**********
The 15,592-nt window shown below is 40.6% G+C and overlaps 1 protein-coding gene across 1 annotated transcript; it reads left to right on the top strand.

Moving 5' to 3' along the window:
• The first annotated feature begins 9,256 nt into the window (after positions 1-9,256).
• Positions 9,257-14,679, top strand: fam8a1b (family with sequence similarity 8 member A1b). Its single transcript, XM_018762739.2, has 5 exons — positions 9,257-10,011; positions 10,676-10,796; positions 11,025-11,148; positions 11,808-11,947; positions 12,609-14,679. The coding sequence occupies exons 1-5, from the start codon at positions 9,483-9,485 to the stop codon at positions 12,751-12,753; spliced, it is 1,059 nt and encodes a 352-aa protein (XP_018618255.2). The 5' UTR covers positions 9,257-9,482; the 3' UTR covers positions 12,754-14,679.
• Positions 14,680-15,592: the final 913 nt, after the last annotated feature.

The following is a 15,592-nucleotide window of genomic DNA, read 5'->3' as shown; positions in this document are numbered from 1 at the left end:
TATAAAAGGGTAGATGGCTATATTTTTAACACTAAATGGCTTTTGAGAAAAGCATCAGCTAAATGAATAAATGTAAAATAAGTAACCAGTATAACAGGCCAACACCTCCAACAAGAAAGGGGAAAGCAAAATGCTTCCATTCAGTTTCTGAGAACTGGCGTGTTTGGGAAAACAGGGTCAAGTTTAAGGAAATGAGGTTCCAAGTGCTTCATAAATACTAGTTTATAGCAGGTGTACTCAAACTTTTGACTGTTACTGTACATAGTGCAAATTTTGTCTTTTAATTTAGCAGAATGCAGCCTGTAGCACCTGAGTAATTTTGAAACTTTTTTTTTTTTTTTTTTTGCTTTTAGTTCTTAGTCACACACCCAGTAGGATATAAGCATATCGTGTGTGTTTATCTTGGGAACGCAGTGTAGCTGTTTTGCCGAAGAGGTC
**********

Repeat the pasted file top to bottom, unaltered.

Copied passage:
The 15,592-nt window shown below is 40.6% G+C and overlaps 1 protein-coding gene across 1 annotated transcript; it reads left to right on the top strand.

Moving 5' to 3' along the window:
• The first annotated feature begins 9,256 nt into the window (after positions 1-9,256).
• Positions 9,257-14,679, top strand: fam8a1b (family with sequence similarity 8 member A1b). Its single transcript, XM_018762739.2, has 5 exons — positions 9,257-10,011; positions 10,676-10,796; positions 11,025-11,148; positions 11,808-11,947; positions 12,609-14,679. The coding sequence occupies exons 1-5, from the start codon at positions 9,483-9,485 to the stop codon at positions 12,751-12,753; spliced, it is 1,059 nt and encodes a 352-aa protein (XP_018618255.2). The 5' UTR covers positions 9,257-9,482; the 3' UTR covers positions 12,754-14,679.
• Positions 14,680-15,592: the final 913 nt, after the last annotated feature.

The following is a 15,592-nucleotide window of genomic DNA, read 5'->3' as shown; positions in this document are numbered from 1 at the left end:
TATAAAAGGGTAGATGGCTATATTTTTAACACTAAATGGCTTTTGAGAAAAGCATCAGCTAAATGAATAAATGTAAAATAAGTAACCAGTATAACAGGCCAACACCTCCAACAAGAAAGGGGAAAGCAAAATGCTTCCATTCAGTTTCTGAGAACTGGCGTGTTTGGGAAAACAGGGTCAAGTTTAAGGAAATGAGGTTCCAAGTGCTTCATAAATACTAGTTTATAGCAGGTGTACTCAAACTTTTGACTGTTACTGTACATAGTGCAAATTTTGTCTTTTAATTTAGCAGAATGCAGCCTGTAGCACCTGAGTAATTTTGAAACTTTTTTTTTTTTTTTTTTTGCTTTTAGTTCTTAGTCACACACCCAGTAGGATATAAGCATATCGTGTGTGTTTATCTTGGGAACGCAGTGTAGCTGTTTTGCCGAAGAGGTC